Critics Pan New Faith-Based Film ‘Father Stu,’ But The Audience Loves It | Beaufort County Now | Critics and the general public are at odds over the new faith-based film “Father Stu,” released in theaters last week.

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    Publisher's Note: This post appears here courtesy of the The Daily Wire. The author of this post is Amanda Prestigiacomo.

    Critics and the general public are at odds over the new faith-based film "Father Stu," released in theaters last week.

    At least 75 film critics have collectively rated the Catholic film with a dismal 44% rating, according to popular review website Rotten Tomatoes. The audience, on the other hand, praised the movie as a resounding success, with more than 500 reviews averaging a high 95% rating.

    The film takes viewers through the life of troubled amateur boxer-turned-Catholic priest Father Stuart Long, who suffered from a rare degenerative and incurable muscular disorder called inclusion body myositis. Critics, clearly, were not convinced of the film adaptation.

    "This ill-conceived, frequently irritating biopic trots out every stale genre chestnut while focusing on a relentlessly unlikable main character who comes across as a stubborn, argumentative bully," complained Common Sense Media's Jeffrey M. Anderson.

    Movie Reelist's Monti Lee Stormer mocked, "The message seems to be 'In the End, Stu became a priest, and everybody clapped.'"

    "Its clumsy, inert storytelling seems less interested in converting nonbelievers than in convincing us of Wahlberg's piety," Washington Post critic Michael O'Sullivan said.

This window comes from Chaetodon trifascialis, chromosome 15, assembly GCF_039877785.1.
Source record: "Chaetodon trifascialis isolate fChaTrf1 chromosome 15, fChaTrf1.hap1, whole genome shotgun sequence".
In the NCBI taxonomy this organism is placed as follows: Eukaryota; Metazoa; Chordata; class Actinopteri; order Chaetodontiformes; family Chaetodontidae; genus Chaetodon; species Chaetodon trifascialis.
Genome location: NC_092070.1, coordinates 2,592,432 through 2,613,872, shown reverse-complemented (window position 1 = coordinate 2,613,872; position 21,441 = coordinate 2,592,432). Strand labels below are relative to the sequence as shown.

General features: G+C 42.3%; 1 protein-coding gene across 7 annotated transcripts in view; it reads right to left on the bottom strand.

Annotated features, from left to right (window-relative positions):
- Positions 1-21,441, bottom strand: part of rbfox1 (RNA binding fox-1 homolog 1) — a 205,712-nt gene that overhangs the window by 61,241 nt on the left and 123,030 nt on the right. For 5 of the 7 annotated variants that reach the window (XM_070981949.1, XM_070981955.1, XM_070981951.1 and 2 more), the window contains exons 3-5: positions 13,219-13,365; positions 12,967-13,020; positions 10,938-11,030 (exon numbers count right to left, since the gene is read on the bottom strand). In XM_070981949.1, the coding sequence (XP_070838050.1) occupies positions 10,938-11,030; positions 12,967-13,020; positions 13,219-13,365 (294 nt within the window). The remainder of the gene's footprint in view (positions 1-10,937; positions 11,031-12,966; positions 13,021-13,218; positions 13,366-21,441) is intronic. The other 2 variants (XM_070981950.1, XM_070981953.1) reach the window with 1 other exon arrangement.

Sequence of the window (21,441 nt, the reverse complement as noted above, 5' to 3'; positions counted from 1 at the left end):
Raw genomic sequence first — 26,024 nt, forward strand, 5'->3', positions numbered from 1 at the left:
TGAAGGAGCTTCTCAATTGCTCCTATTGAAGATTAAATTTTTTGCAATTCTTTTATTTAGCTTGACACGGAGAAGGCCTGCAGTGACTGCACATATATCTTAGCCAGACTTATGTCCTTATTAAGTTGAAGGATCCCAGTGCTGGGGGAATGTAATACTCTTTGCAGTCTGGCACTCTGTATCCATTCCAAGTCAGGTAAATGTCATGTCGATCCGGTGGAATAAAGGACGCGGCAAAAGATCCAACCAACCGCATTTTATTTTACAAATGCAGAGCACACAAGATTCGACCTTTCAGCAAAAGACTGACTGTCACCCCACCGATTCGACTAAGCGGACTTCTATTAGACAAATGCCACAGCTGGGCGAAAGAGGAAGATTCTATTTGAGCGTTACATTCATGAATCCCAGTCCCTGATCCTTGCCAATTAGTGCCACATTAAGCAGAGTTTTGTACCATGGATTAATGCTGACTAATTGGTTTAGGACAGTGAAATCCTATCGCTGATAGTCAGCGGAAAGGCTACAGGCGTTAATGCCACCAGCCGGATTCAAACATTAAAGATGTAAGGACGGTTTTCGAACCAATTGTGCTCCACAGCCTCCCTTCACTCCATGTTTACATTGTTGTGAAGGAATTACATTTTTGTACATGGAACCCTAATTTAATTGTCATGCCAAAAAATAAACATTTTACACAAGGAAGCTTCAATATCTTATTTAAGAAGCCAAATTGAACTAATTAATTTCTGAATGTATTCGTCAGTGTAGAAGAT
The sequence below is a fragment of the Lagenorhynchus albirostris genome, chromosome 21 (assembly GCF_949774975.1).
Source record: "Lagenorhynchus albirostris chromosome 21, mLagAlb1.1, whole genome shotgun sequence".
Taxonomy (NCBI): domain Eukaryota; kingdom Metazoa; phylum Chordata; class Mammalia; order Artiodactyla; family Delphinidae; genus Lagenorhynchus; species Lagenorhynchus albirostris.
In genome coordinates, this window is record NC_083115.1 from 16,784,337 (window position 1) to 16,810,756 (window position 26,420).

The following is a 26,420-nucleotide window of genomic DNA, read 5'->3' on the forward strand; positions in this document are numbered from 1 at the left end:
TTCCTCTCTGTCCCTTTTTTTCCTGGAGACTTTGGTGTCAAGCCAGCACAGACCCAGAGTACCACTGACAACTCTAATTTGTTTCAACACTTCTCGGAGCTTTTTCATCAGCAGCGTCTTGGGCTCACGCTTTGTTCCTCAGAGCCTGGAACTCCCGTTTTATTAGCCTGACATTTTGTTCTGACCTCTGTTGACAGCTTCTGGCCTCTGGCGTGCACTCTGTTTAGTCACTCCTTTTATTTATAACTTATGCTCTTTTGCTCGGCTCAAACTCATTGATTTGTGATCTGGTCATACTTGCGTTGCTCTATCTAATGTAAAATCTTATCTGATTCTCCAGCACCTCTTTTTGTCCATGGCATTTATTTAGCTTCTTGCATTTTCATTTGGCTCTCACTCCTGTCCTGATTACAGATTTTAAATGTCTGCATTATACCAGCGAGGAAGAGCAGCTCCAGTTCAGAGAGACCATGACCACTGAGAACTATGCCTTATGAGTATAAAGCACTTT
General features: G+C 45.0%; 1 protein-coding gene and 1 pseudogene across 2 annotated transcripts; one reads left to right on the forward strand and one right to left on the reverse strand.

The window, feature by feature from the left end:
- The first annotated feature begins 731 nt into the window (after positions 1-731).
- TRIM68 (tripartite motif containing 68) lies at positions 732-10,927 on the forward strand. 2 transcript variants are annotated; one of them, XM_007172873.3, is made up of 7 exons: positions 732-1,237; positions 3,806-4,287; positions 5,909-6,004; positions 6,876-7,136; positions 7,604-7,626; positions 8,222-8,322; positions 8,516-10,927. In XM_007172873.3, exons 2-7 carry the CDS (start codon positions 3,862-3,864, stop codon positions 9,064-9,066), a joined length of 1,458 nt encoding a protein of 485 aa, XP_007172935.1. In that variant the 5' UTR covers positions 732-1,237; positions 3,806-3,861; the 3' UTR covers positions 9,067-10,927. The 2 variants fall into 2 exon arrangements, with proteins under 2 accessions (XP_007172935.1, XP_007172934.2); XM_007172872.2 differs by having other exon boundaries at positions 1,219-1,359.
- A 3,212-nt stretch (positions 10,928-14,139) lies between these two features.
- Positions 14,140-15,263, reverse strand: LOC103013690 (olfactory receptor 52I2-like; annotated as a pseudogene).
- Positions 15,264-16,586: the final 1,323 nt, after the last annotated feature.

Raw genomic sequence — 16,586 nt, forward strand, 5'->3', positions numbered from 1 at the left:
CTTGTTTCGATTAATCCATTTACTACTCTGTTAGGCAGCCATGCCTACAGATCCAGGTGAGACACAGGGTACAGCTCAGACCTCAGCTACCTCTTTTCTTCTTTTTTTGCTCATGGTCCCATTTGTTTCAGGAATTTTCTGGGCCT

James Verniere of the Boston Herald said actors Mark Wahlberg and Mel Gibson had their performances "blocked" by the "mediocre screenplay by first-time director Rosalind Ross," who is Gibson's girlfriend, adding that the film is "a total bore."

    The general public, though, appreciated that the film was "a pleasant change" from "all the other movies available" with both "excellent acting" and a "profound message."

    "Great message and amazing performance by actors and actresses it teaches us how to be tolerant and persistent at the same time," one audience review said.

    "Humanized priest & faith life relatable highly recommended!" a reviewer named Alison wrote. "Will watch again!"

    "Absolutely loved this movie," a user named Brian D. commented. "Keep Bringing us these kind of movies that uplift us and inspire us to be better souls on this earth. Thank you."

    "Thoroughly enjoyable movie. Mark Wahlberg was excellent as usual. Entire cast was great," another review said. "I would recommend it to anyone who would enjoy a real life story of someone succeeding after much adversity."

    Despite critics' reaction, "Father Stu" meant a lot to Catholic actors Wahlberg and Gibson; the former privately financed the project and the film was written and directed by Gibson's girlfriend, Rosalind Ross.

    Moreover, the film seems to be signal of what's to come from Wahlberg.

    "I feel like this is starting a new chapter for me in that, now, doing things like this - real substance - can help people," the 50-year-old actor told Entertainment Tonight. "I definitely want to focus on making more. I wouldn't say necessarily just faith-based content but things that will help people. So, hopefully this movie will open a door for not only myself but for lots of other people in Hollywood to make more meaningful content."

    Wahlberg added that it will be "sooner rather than later, probably," that he'll be leaving Hollywood.

    Gibson told Fox News that he has long understood that there is a "real thirst" for faith-based content, referring to smash hit "The Passion of the Christ," which was co-written and directed by the actor.

    "You know, I had a pretty big experience with 'The Passion,'" he said. "That was an interesting journey to understand that there's a real thirst for this kind of content out there. People want it, and they respond well to it. So it's a privilege to be a part of that delivery."

    "I think 'Father Stu' offers that," Gibson continued. "It's a little different. I wouldn't really call it a faith-based film, but I think it hits all those cravings that the community wants. But at the same time, it's not preaching to the choir. It's got F-bombs, so you do have to weather those things to get to the jewel."

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